loaded with tufts like a dogwood or 14 critics
12. Fucking A! Aimee Bender is interviewed about women and drinking.
It was a surprise for me after college to realize I didn’t hate beer, which I had assumed I hated, which cut off a lot of options.
9. Roger Ebert is a badass and just won New Yorker caption contest.
9. Bullet in the Brain is online here. It has typos but who gives a fuck. It has many technical flourishes. It has “moves.” You should read it and then pass it on or disrespect it or yawn or make some comment about critics. I am working a theme here, all crow, etc.
“I made a mistake in writing an essay called ‘The Pleasures of the Difficult,'” Mr. Baumbach said.
13. At the store, do you prefer self-checkout, self-bagging, or is it ethically wrong? What exactly made the dandelion an enemy flower? Why do weathermen despair the rain? You can learn to talk wisely about a nice house or you can learn to build a house. Red Bull makes you an individual, except for the drinking Red Bull thing. Do you aim while peeing? Who chose what would one day be labeled white noise?
14. On the issue:
I’ve always felt those articles somehow reveal more about the writers than they do about me.
April 27th, 2011 / 6:30 pm
5 Glots of Snoo
1.) We would rather watch art made than the art itself.
Doesn’t work for books.
“Hey, wanna come over and watch me write?”
“I would rather shoe a snail.”
2.) mud luscious press has a nifty submissions process and a sale. Why not use both?
3.) Aimee Bender interview.
4.) There is a better word than the one you have down. That’s a problem but a koan type of problem. Eventually, you will stop and settle on one word (not the best word). Why? Why then? Is it maddening or gladdening to go through this process? Define the term strike. I thank you.
5.) Just got Ander Monson’s Vanishing Point in the mail! Holy shit. This book bleeds over into the web and then the web bleeds back. More on this later. Monson’s not only ahead of the curve, he’s troweling the curve for us, cut, tamp, curl.
March 18th, 2010 / 10:36 am
5 blars (or brain cattails, put in your head-vase)
1.) The University of Indiana’s main library sinks one inch per year. Why? The engineers forgot to calculate the weight of? [Go ahead, lovers, guess]
2.) Badass Pub Crawl in LA. What do you say to Aimee Bender while drunk? “Yo! Can I stumble into, vomit on every reviewer so lazy as to compare you to Ray Carver, Aimee? ? Can I be like your anklet monitor, Aimee? Just near you? I like the way you spell your name.” Crash.
3.) “true originality doesn’t exist anyway, only authenticity” Bullshit meter?
4.) An interview with Carole Maso (Brian Evenson on the inquiry machine). This is old, OK. “HTML is a blog, what is this old shit, yo?” Blah blah. Go lift weights in the shower, so you can sweat yourself and clean yourself simultaneously. Now you’re in the future. So chill-axe.
5.) This Heide Hatry shit is bloody and controversial so just be careful and don’t swoon on me. (We all know pigs are smarter than dogs [don’t get me started on cats] but pigs taste great, right?] Etc. Etc. Yawn. Slurp. Etc.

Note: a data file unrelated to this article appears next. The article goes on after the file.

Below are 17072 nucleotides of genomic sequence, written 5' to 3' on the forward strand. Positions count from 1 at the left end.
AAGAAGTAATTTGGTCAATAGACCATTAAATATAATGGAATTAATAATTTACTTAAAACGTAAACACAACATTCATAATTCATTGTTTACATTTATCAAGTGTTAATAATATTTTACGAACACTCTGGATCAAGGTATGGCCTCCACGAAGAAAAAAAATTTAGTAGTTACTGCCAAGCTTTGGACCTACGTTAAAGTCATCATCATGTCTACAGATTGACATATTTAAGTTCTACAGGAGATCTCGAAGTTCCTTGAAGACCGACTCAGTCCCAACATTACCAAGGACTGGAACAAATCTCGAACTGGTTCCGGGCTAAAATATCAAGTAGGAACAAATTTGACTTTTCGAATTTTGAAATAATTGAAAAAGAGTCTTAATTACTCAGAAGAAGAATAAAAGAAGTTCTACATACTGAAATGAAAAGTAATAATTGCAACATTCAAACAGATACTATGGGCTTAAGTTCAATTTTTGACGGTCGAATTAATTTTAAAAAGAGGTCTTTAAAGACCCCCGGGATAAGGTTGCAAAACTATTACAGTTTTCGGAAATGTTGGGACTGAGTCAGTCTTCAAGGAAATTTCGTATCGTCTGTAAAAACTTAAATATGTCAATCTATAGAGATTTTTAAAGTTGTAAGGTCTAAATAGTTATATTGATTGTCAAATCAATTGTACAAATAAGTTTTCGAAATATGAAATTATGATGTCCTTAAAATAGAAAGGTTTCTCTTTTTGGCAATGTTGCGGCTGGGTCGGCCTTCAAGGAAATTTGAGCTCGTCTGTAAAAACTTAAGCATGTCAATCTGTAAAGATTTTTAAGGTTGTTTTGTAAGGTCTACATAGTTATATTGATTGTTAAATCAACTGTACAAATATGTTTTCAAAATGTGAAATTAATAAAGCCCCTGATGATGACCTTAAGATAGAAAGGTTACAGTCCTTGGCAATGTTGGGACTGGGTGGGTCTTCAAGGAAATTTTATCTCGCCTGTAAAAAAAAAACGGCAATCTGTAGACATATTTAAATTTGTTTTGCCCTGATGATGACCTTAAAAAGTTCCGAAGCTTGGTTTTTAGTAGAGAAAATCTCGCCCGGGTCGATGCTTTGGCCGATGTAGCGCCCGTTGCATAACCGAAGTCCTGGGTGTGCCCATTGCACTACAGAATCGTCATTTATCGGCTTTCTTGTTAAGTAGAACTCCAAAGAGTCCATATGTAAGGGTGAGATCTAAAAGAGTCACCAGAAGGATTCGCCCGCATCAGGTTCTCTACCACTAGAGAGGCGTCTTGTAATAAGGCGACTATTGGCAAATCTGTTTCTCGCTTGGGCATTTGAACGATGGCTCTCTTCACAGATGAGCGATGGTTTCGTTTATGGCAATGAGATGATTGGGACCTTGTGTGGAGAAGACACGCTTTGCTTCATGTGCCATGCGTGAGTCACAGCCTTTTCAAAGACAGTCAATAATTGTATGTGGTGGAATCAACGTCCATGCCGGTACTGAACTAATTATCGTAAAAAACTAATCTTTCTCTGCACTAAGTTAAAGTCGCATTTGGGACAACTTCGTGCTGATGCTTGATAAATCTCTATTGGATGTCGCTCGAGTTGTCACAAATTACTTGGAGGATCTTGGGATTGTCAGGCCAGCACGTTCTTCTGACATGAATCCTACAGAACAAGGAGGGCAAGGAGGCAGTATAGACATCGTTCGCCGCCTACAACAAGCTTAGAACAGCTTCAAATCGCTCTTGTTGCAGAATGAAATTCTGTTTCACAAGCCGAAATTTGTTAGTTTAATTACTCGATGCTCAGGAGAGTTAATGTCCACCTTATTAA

February 18th, 2010 / 7:11 pm
Michael Kimball Guest Lecture #3: The Rough Parts
Here’s a quote from Rachel Carson: “The discipline of the writer is to learn to be still and listen to what his subject has to tell him.” I always read “still” as “sit still,” which makes me think of this quote from Harry Crews (via Opium): “Sometimes you need to affix your ass to the chair.” That is, sometimes, sitting down and doing the work can be the most difficult part of being a writer. Sometimes, it’s the other parts of life that get in the way. Other times, it is the fiction itself, how we think about the fiction at different points in the process.
So how does the writer get through the rough parts, the blank parts, the parts that we know suck? Virginia Woolf says it is determination: “It is worth mentioning, for future reference, that the creative power which bubbles so pleasantly in beginning a new book quiets down after a time, and one goes on more steadily. Doubts creep in. Then one becomes resigned. Determination not to give in, and the sense of an impending shape keep one at it more than anything.”
February 15th, 2010 / 1:46 pm
A Field Guide for the Literary Web Site: Authors’ Pages, A-D
Author websites generally fall into two broad categories: A) The Slick and Professional Page; these are useful when the author just wants a functional thing that will make other people take them seriously and some contact information just in case anyone has a bag of money to send them. Generally, it’s journalists who go this route. Take Richard Morgan’s website for example. (Bonus points for the Anagram.)
Then there are the author websites that are meant to do something else entirely, to be a thing in and of themselves. Maybe they have a good blog or art or something attached. Maybe they have some kind of page-maze to click through. Here are some of my favorites:
Ander Monson’s website (OtherElectricities.com) Monson has some great essays posted. The whole website reads more like an e-book than a website and the design is great.
Aimee Bender (Flammableskirt.com) I like the writing exercises section and all the illustrations are good.
Ben Marcus’s site (Benmarcus.com) is really awesome, but I think it’s broken or something right now. Ben had a section called “Disguises” that was a bunch of pictures of people who looked like him (Big bald headed white guys with glasses, Caucasian Jimmy Chens.) Don’t know what’s wrong with the…
Chelsea Martin (Jerkethics.com) Duh. I felt like I had to include this on the list even though you’ve probably all seen it. Chelsea’s drawings are rad. ( and the drawings are very good::: )
David Shields (Davidshields.com) Shields’s site is really well designed and the front page is a picture of his bald head.
More to come…
June 18th, 2009 / 5:30 pm